I hope this is easier for you to read than it was for me to write…
I have written many times about the importance of having meaningful conversations with clients to ensure we get to a place where their objectives are clear and up-to-date.
It is only when that clarity is achieved that we can get the best outcomes for them. And, sometimes, it isn’t just about the ins and outs of tax wrappers and investment portfolios.
I remember attending a meeting – not long after I joined Mattioli Woods – with a couple of elderly clients who wanted to talk about their wills and how they wanted to cascade their wealth to the next generation.
They had absolute clarity on what they wanted to happen when they died, and their wills and wider affairs were all pointed in the right direction to achieve this.
The one thing that they identified to be missing was how they wanted their children to conduct themselves when they eventually received their inheritances.
This became quite emotional for all of us and, recognising that there was little control they could have over this, we decided that one of the best things they could do was to write a letter to each of their children that could be given to them at the appropriate time.
Nothing that could impact the efficacy of their wills – just a simple letter from mum and dad, reminding them of their core family values and giving them the continuing benefit of wise counsel.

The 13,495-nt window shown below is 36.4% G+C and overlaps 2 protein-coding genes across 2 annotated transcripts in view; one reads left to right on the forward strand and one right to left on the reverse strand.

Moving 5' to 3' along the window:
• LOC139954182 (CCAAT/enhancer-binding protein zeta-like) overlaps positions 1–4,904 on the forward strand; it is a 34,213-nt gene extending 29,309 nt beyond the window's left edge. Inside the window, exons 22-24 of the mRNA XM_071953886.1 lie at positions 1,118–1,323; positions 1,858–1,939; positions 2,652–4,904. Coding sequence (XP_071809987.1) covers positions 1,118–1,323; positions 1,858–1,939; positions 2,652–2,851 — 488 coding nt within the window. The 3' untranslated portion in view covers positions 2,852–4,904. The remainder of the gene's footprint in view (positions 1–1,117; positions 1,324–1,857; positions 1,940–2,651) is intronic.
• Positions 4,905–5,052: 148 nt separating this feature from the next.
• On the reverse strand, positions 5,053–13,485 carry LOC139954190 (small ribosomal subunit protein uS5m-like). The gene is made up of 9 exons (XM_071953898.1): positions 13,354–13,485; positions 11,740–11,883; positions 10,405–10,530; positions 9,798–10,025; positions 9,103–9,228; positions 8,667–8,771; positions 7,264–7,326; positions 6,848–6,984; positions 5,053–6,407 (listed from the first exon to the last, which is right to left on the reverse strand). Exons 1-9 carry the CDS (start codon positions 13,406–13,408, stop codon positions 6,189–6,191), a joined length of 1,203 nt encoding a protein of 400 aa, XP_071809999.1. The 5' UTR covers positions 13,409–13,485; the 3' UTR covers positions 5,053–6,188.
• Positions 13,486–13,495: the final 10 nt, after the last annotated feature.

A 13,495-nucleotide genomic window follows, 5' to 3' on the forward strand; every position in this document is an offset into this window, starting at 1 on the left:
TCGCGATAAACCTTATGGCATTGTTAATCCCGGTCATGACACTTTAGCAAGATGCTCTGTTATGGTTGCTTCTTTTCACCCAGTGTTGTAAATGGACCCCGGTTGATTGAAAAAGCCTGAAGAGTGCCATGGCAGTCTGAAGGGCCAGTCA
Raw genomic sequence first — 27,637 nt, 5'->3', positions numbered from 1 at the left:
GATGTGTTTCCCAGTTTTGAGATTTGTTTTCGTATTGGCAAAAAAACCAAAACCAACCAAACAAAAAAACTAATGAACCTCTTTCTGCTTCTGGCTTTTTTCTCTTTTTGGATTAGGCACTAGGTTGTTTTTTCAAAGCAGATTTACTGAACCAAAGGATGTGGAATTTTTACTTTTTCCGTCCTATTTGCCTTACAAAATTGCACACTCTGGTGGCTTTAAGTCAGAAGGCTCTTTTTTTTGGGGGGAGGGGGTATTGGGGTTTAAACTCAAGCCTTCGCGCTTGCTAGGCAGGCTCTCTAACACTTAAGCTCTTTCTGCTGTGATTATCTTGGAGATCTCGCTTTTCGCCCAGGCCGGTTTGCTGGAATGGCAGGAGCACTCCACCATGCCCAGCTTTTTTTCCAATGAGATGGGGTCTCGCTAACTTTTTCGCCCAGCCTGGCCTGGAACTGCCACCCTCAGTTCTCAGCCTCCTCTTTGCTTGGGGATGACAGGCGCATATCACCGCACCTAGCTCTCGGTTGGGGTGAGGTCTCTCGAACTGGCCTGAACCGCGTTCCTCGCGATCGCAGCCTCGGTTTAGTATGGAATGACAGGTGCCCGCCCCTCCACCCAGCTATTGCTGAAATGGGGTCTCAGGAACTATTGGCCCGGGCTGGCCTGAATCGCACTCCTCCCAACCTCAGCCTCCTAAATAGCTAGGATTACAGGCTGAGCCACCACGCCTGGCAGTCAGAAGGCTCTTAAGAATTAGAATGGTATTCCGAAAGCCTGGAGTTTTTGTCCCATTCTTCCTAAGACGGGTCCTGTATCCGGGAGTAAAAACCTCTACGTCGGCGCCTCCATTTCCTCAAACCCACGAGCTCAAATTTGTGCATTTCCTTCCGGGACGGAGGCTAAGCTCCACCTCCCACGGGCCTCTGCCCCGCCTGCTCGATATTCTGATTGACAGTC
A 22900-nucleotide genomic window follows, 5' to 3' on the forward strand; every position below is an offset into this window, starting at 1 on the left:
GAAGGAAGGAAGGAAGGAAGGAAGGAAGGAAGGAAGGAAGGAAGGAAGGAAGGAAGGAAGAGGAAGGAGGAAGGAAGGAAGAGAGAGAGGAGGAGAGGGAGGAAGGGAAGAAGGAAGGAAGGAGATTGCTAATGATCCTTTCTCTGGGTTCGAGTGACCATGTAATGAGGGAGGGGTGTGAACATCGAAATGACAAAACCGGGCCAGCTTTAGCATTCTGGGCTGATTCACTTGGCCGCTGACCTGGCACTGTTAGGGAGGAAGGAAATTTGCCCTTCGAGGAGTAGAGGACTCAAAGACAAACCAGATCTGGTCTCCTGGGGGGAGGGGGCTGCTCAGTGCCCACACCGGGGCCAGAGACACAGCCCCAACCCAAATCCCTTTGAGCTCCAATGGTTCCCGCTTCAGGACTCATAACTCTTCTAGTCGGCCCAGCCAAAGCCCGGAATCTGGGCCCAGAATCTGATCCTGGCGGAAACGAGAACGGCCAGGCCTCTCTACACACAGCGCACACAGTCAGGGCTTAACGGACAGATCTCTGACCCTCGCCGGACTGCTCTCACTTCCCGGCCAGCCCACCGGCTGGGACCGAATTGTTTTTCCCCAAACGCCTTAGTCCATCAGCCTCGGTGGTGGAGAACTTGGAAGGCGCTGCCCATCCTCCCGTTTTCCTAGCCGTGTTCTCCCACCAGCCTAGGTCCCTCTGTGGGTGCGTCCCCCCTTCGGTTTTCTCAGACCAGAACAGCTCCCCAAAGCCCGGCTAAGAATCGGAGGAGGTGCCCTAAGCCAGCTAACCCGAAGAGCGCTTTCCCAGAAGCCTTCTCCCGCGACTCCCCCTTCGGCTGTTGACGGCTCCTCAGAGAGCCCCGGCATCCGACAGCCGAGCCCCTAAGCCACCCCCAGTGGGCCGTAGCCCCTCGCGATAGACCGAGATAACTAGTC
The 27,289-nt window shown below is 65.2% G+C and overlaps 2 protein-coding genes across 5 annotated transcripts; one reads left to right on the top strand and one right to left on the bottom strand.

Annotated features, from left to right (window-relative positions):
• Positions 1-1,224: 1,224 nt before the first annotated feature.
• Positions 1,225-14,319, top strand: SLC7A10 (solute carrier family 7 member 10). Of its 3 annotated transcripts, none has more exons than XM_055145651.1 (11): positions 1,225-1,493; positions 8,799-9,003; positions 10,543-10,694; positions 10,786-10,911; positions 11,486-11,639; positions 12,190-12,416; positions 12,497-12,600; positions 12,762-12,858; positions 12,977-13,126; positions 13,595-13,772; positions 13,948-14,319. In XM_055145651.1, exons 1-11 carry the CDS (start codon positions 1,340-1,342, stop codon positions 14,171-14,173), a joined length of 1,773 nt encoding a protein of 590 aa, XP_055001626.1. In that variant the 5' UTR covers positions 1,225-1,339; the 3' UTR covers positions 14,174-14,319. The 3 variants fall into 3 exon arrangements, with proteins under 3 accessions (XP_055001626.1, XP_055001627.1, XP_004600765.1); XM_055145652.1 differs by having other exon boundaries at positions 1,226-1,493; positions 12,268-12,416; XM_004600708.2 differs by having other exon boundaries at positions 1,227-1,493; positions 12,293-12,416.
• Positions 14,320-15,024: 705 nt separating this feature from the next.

My colleague once told me that he asks the same question of all his clients. “What do you want to happen when you die?” This is such a powerful question and I learned recently just how much help this can be to loved ones.
My mum passed away quite recently, and it fell to me to be her Executor. All of a sudden, I wasn’t talking to clients about this kind of thing, it was actually happening to me and my siblings.
As she did during life, my mum made it easy for me – I had clear instructions. She knew exactly what she wanted to happen when she died.
And what few areas were not detailed in her will, the emotional things that really, really mattered, had been covered, not in writing, but in conversations with either myself or one of my brothers and sisters. This allowed us to do the right thing by her, however hard that was for all of us.
There is nothing like real life experience to help us learn. It has allowed me to consider how I can help clients to make the best preparation for when they are gone, because we know it really matters to them, in most cases anyway, and I now know the value of it personally for a bereaved relative.
If I can help our clients leave that gift of clarity as part of our service to them and their families in our role as trusted advisers, I will happily relay my own personal experience to them in the hope that it will assist.
Thanks, mum. For everything.
George Houston is technical director at Mattioli Woods.